I put the mixture into a 2+ gallon bucket with an airlock in the lid and let it sit until it quit bubbling. Actually, I think I let it sit longer from whenever it stopped bubbling. It turns out that from the time of making it, to bottling it was exactly 20 days.

As you can see in the photo I was able to get six wine bottles from the batch, plus I used two of my 16 oz. swingtop beer bottles so it will be easier to test a smaller amount as it ages.

When I sampled it while I was bottling, I seemed like it could turn out to be a pretty nice beverage once it ages. It seems like it has the potential to be clean and crispy and not overly sweet like other dandelion wines I’ve made. I will keep you posted once it ages and I test some!

Permaculture Reflections

reflections

I should have promoted this on my site, but permaculture teacher, writer, doer Peter Bane is here in Racine, Wisconsin teaching a three day permaculture design studio along with Rhonda Baird. He also gave a talk Thursday evening at S.C. Johnson’s Golden Rondelle, Friday had a book signing at Wilson’s Tea & Coffee, and this morning gave a free 2 hour Intro to Permaculture at D.P. Wigley in downtown Racine.

While the design workshop didn’t bring in any students from Racine, Kenosha, or even Milwaukee, it was inspiring to see the level of interest from the people at today’s Intro talk, as well as the crowd Thursday at the Golden Rondelle. Just as Jessica and I were wondering if there were any like-minded people in this part of Wisconsin, we found out yes, there are!

It has also been helpful for me to see how Peter presents permaculture, it has given me some hope once again. I’ll talk more about that in another post so this doesn’t get off on a tangent.

The inspiration I’m feeling today is making me think this site, Local Sustainability, just might evolve into something more than a blog once again. Nothing quite like what it was when Tracy and I were doing the Rocky Mountain Growers Directory and all of the other Colorado Local Sustainability projects, but maybe adding some links to community food and permaculture resources again.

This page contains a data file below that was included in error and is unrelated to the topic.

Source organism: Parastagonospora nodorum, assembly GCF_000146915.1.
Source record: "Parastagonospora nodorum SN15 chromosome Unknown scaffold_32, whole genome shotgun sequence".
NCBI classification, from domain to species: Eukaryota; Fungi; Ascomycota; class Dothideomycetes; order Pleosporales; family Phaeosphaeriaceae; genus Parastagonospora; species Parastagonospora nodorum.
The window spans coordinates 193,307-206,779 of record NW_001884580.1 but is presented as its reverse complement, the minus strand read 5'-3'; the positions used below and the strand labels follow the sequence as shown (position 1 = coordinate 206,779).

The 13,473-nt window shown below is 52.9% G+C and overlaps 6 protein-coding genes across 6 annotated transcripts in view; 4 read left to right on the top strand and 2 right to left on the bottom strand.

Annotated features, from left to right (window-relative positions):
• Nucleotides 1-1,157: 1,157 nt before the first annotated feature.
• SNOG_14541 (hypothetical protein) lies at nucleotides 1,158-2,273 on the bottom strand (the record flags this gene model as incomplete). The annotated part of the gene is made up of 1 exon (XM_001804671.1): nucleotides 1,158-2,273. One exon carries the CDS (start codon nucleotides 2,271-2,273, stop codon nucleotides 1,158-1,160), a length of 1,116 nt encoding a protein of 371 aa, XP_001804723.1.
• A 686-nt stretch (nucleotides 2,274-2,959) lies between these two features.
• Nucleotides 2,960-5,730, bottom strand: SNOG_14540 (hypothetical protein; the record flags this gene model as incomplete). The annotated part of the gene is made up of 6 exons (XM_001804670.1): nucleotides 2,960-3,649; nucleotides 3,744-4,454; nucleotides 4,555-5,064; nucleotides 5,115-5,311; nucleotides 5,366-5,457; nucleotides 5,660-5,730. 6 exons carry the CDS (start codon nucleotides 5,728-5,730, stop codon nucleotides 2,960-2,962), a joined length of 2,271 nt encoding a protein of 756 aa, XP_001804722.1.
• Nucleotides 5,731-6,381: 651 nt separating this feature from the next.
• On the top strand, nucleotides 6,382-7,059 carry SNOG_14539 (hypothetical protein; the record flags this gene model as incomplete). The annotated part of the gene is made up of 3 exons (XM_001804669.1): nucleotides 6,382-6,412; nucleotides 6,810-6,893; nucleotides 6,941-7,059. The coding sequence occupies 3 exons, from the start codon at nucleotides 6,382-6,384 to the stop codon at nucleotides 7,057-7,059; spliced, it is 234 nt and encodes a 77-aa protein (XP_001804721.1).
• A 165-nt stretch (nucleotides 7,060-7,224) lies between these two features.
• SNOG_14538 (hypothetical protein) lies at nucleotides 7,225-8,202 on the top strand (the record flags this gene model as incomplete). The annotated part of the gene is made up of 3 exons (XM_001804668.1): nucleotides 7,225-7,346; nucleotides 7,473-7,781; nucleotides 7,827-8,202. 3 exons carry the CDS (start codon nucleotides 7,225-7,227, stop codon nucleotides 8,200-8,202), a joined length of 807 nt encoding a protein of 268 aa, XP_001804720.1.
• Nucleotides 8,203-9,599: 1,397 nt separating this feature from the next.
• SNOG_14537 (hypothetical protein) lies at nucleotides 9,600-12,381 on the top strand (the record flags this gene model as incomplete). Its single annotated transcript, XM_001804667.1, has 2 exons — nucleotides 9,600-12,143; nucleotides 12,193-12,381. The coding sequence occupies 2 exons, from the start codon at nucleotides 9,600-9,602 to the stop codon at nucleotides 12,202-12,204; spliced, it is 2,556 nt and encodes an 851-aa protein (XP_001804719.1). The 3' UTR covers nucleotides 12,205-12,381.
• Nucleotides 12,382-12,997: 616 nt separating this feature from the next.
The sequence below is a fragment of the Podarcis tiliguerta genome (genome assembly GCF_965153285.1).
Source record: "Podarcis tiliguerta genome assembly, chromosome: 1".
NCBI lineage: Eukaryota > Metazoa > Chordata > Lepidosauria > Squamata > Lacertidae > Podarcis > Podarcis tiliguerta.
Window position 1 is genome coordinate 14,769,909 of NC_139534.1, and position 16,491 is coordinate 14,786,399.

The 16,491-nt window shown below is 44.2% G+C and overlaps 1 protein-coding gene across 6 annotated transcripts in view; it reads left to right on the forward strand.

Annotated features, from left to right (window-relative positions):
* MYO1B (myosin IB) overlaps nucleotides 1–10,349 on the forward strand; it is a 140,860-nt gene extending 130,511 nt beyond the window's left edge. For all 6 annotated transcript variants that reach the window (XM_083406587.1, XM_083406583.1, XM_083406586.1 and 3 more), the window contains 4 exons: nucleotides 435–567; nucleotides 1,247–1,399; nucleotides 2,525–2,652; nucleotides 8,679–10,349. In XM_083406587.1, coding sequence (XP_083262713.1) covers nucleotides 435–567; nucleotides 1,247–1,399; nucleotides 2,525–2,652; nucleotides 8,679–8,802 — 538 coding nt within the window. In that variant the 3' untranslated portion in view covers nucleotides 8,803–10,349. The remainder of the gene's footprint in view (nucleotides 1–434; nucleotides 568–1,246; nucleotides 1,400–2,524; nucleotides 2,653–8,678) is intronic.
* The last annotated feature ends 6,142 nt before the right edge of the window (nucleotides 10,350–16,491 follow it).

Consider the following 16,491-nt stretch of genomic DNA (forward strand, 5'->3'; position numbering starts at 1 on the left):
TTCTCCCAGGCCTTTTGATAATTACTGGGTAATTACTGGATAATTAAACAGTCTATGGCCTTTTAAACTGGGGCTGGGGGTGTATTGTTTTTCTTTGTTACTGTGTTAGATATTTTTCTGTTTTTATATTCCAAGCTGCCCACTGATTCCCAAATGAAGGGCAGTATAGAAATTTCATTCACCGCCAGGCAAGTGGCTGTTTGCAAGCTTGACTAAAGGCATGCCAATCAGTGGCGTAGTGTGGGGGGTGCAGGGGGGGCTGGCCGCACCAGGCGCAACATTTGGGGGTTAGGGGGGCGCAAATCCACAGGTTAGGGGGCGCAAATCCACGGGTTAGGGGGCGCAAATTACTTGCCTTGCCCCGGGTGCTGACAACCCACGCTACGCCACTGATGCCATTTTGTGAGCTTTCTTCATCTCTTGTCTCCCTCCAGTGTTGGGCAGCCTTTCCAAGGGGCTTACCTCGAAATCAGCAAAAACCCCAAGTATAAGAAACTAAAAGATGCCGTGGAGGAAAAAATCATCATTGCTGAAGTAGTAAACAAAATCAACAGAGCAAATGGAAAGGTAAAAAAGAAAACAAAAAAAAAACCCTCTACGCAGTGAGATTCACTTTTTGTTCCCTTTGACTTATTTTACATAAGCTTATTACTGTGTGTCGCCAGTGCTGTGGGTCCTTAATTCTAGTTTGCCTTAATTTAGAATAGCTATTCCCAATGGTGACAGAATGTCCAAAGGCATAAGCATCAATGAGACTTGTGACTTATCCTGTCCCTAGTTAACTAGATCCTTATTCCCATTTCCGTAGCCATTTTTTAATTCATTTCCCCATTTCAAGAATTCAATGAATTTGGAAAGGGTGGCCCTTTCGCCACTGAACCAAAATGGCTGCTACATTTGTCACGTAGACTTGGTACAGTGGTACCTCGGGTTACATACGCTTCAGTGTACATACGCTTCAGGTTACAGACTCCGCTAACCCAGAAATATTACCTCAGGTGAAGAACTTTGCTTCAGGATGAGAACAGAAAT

Handmade Goods

Farm style step stool

For many years, well most of my life actually, I’ve wanted to do woodworking but my photography and art always took the front seat as far as my focus and dollars were concerned. I grew up watching Roy Underhill on The Woodwright’s Shop, and later Norm Abram on The New Yankee Workshop. And like many kids growing up in the late 70’s and early 80’s I took woodshop in school and made a couple pieces of furniture.

Decades later I finally bought a table saw and built up a basic collection of tools to start on some woodworking projects for our house. We needed a step stool to reach the top cupboards in our kitchen, so that was my first project. Next is a prototype of a book case I have in mind. After that I have a hall table, a small laptop computer desk for Jessica, as well as other designs I have in mind.

I do plan to make extras of these and will have them for sale at my art studio, and maybe on Etsy.  As these items become available for purchase, I will post them here on the site

Bountiful Winter

winter harvest